"The Monday Interview" in The Independent from 8 November 1997:


Wrapped up in her gift

Deborah Ross talks to Sarah Brightman

Sarah Brightman's had her hair cut off. It's now a short, Betty Rubble-style bob that goes straight to the ears then flicks-up with a bit of a woosh! Very perky. And she likes it a good deal, too. "I feel much more open, much more free," she says. "I had come to rely on my hair." You hid behind it, you mean? "Yes. It was the first thing people always noticed about me. They were always saying: 'Sarah, you have such beautiful, luscious hair.'" Lucky you! "Yes. But is was beginning to thin."

She is wearing quite a saucy little chocolate, lacy shift thingie under a black coat-dress. Her shoes are flat, black lace-ups. Overall, the effect is part goer, part schoolgirl. She isn't wearing any make-up and looks much the better for it. Quite childlike and pink-cheeked and normal-eyed. She is much sexier when she isn't trying to be sexy than when she is. Could we photograph her like this?

No, she says, she'd rather not. Her fans, she continues, would be horrified. They expect her to be glamorous and mascara-ed and saucer-eyed and big-haired. She'll be wearing wigs on stage. "My fans want me with my hair. They love the image. This is the thing about the work I do. A lot of it is to do with fantasy. I don't want to see pictures of Hollywood stars in their dressing gowns taking out the rubbish. It ruins the fantasy." Ask those who don't indulge in the fantasy what they think of Sarah Brightman and the picture that emerges is that she's a bit of a cunning man-trap with a (former) fright wig hair-do, an unnaturally high voice and something of a sticky-out, looney-eyed look, which may of may not be the price you pay for having had sexual relations with Andrew Lloyd Webber.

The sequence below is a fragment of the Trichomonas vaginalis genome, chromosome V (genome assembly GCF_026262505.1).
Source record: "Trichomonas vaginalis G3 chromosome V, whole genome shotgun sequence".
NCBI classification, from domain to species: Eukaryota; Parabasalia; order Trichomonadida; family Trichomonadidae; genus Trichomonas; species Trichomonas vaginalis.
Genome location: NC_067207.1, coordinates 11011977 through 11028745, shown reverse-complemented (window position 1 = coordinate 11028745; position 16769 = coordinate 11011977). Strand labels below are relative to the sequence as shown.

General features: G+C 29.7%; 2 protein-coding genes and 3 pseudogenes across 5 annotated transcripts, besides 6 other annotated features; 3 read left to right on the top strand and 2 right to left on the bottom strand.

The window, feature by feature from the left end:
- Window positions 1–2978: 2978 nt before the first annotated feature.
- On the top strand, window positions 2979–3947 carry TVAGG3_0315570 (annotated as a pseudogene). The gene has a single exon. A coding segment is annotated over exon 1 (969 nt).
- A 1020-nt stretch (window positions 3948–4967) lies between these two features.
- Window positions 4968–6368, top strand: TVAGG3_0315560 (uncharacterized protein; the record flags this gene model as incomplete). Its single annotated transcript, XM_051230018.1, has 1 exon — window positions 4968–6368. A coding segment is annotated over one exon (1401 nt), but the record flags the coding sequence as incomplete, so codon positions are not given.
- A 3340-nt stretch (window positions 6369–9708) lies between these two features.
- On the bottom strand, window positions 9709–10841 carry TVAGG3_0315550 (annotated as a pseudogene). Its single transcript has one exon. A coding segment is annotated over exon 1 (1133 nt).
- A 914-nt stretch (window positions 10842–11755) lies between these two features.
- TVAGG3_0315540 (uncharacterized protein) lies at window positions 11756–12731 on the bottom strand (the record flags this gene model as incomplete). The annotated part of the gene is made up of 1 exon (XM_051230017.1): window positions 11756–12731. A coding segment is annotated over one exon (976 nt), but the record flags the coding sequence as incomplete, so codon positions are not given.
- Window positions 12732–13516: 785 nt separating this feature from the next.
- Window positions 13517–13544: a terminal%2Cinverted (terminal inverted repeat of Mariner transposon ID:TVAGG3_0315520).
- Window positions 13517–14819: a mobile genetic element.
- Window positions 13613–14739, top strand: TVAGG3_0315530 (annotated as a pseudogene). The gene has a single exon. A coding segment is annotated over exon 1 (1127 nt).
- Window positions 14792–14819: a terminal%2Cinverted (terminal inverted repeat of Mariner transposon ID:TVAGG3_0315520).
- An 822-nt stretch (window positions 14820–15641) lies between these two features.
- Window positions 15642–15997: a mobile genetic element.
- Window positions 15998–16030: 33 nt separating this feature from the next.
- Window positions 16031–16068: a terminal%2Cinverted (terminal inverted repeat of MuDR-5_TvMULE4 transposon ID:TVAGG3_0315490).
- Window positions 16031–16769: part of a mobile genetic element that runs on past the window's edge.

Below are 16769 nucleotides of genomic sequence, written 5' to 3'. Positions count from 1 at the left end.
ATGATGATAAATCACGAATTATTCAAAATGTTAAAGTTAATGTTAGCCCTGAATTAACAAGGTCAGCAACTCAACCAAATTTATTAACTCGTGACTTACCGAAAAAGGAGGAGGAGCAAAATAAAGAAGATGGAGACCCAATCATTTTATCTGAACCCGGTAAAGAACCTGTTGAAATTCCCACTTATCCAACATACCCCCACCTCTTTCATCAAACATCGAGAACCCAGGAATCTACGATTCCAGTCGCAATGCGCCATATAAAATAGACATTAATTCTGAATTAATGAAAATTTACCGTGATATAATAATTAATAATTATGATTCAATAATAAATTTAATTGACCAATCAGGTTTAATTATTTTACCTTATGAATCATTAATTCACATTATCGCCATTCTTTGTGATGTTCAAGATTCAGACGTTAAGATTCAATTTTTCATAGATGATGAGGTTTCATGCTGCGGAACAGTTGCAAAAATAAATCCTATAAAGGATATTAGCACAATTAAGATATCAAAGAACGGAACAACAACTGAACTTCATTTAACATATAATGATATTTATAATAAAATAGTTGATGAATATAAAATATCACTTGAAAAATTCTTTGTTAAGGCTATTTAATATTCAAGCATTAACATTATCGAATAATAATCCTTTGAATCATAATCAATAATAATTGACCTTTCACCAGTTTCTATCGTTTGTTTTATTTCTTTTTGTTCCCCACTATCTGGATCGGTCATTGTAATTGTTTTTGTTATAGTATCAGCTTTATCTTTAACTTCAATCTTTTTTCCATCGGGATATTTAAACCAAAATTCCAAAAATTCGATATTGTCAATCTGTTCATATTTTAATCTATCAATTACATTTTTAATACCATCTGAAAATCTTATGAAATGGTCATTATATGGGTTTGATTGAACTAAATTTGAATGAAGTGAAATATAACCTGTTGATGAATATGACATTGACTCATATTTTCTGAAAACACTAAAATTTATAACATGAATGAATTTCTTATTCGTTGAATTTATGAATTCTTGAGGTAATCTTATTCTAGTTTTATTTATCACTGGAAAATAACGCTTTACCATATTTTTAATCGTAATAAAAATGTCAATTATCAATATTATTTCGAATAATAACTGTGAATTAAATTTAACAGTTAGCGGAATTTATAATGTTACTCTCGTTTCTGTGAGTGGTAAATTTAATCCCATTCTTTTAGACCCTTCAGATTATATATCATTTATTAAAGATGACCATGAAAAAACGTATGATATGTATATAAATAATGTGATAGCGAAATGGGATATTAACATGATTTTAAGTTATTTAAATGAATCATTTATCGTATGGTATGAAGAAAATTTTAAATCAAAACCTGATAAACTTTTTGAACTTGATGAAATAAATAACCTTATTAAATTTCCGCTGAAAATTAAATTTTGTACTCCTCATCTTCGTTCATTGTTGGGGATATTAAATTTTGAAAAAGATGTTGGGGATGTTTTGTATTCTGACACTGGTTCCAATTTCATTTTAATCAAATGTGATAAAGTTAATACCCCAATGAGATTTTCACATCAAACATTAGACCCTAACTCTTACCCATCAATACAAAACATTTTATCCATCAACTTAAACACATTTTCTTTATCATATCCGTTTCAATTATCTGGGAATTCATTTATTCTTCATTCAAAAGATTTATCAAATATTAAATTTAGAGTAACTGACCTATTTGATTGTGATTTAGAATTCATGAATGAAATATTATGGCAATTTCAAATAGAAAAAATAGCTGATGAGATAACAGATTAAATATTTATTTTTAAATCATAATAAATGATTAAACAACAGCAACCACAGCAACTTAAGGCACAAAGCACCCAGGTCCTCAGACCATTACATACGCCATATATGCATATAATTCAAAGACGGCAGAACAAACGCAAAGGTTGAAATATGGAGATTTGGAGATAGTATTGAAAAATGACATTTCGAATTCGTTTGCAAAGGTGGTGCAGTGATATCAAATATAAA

Of course these are not nice things to say about anybody. But what do I say now I've met her? I say it's not hard to see why she arouses suspicion, frankly. By this, I don't mean she is unpleasant. Or thick. Or boring. She is actually quite intriguing in a New Age, out-with-the-fairies sort of way.

Her father committed suicide five years ago but that's OK, she says. "If he thought it was the right thing to do it was, and I've only ever had good feelings about it." He was a property developer who built up a successful company from nothing. He was, she says, a very intelligent man but quite introverted. If he expressed himself, he did so through his business. When he was found dead in a fume-filled Golf GTI, he'd been divorced from his wive, Paula, for five years, and his business was going down the tubes. It was the last that did him in, she reckons.

"He was a very intense man who might have had a lot of anger in him. He was very shy. He could listen and digest things but he couldn't ever come out and say what he thought.